It’s key to create a clear and accurate job description for the accounting role you’re hiring for. If done well, it will save you and your candidates a bunch of time and make everything easier.
Using the skillset you’ve identified for the role, construct an on-brand job spec that communicates precisely what you are looking for. Write a list of job responsibilities as well as required skills. If you are willing to be flexible about certain things, express this too.
People can take unconventional routes into an accounting career – for example, a candidate might have higher-level qualifications and a huge amount of experience but no degree. ‘Or equivalent’ is a good phrase to use when listing education and experience-related requirements, and you can leave it to applicants to decide if they think they have the skills to apply.
Once applicants start applying to your job ad, you need a way to analyze the skill set of all your candidates before you move the best ones through to the interview stage.
Based on the skillset you have identified for your accountant role, build a complete pre-employment skills assessment for your candidates. If the candidate’s profile differs from the job spec, at this stage it will become clear whether or not their skills are apt for the job you need them to do.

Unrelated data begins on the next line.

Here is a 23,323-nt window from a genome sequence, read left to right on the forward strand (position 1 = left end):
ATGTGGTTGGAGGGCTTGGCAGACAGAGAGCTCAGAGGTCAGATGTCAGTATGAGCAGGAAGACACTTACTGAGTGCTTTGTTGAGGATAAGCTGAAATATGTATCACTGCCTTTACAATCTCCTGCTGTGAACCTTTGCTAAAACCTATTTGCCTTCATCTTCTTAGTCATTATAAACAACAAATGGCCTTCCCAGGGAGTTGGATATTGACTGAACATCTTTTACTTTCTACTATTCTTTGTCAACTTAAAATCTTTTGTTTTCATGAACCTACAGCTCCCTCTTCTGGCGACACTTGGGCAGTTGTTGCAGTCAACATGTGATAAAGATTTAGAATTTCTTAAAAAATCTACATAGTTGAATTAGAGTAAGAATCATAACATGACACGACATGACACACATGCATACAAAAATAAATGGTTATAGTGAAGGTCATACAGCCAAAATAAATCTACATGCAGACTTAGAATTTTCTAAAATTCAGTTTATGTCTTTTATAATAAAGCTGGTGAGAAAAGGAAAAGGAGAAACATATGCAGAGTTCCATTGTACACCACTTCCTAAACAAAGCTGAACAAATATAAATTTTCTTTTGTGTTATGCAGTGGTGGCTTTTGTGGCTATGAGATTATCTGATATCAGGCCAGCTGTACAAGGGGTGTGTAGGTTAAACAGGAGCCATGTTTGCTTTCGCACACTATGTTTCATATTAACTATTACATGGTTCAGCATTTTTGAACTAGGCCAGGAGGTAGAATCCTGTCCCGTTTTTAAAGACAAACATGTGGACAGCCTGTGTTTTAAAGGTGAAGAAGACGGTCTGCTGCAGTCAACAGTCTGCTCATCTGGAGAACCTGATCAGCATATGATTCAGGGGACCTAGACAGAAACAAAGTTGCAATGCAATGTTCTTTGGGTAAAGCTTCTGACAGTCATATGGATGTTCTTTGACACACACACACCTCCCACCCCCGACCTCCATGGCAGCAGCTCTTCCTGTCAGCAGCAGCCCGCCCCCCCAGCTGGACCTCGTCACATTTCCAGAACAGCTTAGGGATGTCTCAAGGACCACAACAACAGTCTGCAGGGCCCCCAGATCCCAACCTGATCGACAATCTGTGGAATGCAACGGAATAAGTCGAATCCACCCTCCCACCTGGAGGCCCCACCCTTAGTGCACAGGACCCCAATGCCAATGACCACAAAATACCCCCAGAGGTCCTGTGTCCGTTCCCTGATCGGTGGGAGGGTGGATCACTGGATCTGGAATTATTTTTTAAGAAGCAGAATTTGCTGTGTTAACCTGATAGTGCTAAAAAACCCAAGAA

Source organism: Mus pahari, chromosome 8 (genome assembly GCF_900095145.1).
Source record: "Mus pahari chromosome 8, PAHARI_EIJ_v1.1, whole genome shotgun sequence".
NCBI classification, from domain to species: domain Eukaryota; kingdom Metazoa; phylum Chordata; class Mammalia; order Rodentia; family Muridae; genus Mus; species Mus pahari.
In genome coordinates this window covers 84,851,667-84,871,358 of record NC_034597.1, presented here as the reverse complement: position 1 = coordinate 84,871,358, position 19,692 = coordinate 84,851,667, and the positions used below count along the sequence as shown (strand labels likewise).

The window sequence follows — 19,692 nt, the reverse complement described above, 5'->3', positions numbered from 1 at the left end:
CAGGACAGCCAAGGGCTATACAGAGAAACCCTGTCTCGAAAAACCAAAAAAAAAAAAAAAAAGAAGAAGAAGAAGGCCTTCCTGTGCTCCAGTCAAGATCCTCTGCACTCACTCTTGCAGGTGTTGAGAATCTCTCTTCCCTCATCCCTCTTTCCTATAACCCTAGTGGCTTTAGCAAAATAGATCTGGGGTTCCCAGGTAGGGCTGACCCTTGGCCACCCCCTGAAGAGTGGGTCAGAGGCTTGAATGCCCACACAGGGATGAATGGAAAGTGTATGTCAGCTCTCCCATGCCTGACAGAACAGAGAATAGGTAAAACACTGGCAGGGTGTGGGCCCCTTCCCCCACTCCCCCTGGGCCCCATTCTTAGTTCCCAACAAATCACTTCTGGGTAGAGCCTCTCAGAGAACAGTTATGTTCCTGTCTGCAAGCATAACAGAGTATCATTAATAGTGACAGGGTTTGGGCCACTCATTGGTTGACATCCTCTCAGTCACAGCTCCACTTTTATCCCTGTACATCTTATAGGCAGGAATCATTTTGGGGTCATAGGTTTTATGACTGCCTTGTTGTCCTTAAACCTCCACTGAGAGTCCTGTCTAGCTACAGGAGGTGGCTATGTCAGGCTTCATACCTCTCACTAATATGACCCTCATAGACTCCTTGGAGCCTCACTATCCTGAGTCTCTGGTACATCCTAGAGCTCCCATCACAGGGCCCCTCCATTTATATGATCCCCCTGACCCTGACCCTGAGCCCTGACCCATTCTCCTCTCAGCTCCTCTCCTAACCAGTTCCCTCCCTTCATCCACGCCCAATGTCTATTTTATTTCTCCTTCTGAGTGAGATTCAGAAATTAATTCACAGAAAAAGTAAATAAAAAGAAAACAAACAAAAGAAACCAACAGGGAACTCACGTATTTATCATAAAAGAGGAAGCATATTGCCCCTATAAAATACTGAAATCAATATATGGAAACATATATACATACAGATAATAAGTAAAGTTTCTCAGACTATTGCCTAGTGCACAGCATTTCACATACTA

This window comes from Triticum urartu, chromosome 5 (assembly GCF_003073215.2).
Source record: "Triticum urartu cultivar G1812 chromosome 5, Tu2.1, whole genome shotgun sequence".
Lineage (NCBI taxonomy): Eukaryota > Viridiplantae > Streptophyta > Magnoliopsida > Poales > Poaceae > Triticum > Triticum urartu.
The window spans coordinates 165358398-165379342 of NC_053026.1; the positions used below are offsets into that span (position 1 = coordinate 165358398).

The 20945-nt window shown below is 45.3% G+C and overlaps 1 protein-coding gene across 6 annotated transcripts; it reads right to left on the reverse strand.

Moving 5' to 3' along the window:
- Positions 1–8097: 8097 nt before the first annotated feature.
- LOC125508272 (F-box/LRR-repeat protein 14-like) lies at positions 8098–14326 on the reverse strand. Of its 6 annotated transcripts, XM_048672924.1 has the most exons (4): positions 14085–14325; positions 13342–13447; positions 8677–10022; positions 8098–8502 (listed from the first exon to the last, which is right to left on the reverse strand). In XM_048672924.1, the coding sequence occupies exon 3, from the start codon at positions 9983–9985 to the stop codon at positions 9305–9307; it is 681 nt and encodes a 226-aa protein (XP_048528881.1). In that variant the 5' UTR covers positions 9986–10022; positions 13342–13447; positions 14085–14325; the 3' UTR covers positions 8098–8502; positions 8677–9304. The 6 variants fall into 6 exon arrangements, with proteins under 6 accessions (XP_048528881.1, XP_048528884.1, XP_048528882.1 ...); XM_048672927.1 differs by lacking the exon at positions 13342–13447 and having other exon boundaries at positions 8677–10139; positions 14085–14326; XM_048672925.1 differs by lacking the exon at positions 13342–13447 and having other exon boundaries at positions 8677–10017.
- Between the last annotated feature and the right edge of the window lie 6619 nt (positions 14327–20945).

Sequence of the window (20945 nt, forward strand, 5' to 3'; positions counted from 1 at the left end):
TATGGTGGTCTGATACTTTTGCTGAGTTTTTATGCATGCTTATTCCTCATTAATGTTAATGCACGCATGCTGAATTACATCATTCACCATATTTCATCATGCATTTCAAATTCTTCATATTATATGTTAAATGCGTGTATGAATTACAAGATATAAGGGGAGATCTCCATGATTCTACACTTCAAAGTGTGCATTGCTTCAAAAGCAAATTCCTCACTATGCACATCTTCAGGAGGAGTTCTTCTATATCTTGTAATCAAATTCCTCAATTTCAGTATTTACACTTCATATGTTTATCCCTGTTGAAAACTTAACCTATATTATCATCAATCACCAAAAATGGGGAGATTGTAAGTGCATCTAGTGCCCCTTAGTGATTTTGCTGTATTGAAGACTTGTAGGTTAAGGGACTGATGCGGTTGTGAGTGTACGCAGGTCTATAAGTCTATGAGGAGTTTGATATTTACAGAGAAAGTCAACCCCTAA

It is important that you use a range of tests to assess their technical and soft skills, their software-specific skills (if relevant), as well as what cultural add they bring to your organization.
TestGorilla recommends tests that apply to the skillset all accountant candidates should have. From our recommended selection, you can choose which tests to use to create a complete assessment.
Some of our recommended tests for accountants are:
Financial accounting (US GAAP): tests practical ability to record, classify and summarize data according to US GAAP
Financial accounting (IFRS): tests practical ability to record, classify and summarize data according to IFRS
Accounting (advanced): evaluates knowledge of accounting concepts, ability to calculate accounting figures and handle financial records
Attention to detail (textual): assesses attention to textual details and ability to process and analyze written information
Business ethics & compliance: evaluates awareness, judgement and knowledge of ethical issues in a business context
Culture add: tests how well behaviors and values align with your organization, based on a customized survey
Financial modeling in Excel: assesses finance and valuation skills and ability to develop and maintain financial models in Microsoft Excel
To customize your assessment, you can add a range of custom questions with TestGorilla. These are questions that you choose and design with the aim of filtering through your candidates to employ people that best align with your company.
You can choose from various kinds of questions, including essay, multiple-choice, video-response questions, and more.
Once you have created and sent out your assessment, you can go to ‘My assessments’ to access a list of all candidates who have completed it. Click on candidate names to review individual results, and decide who you want to interview
When your candidates have completed their assessments, their results will appear in four categories: A summary of test results, an anti-cheating monitor tab, individual answers to custom questions, and an overall rating at the bottom.
We suggest you evaluate candidates based on all results before you decide who to interview.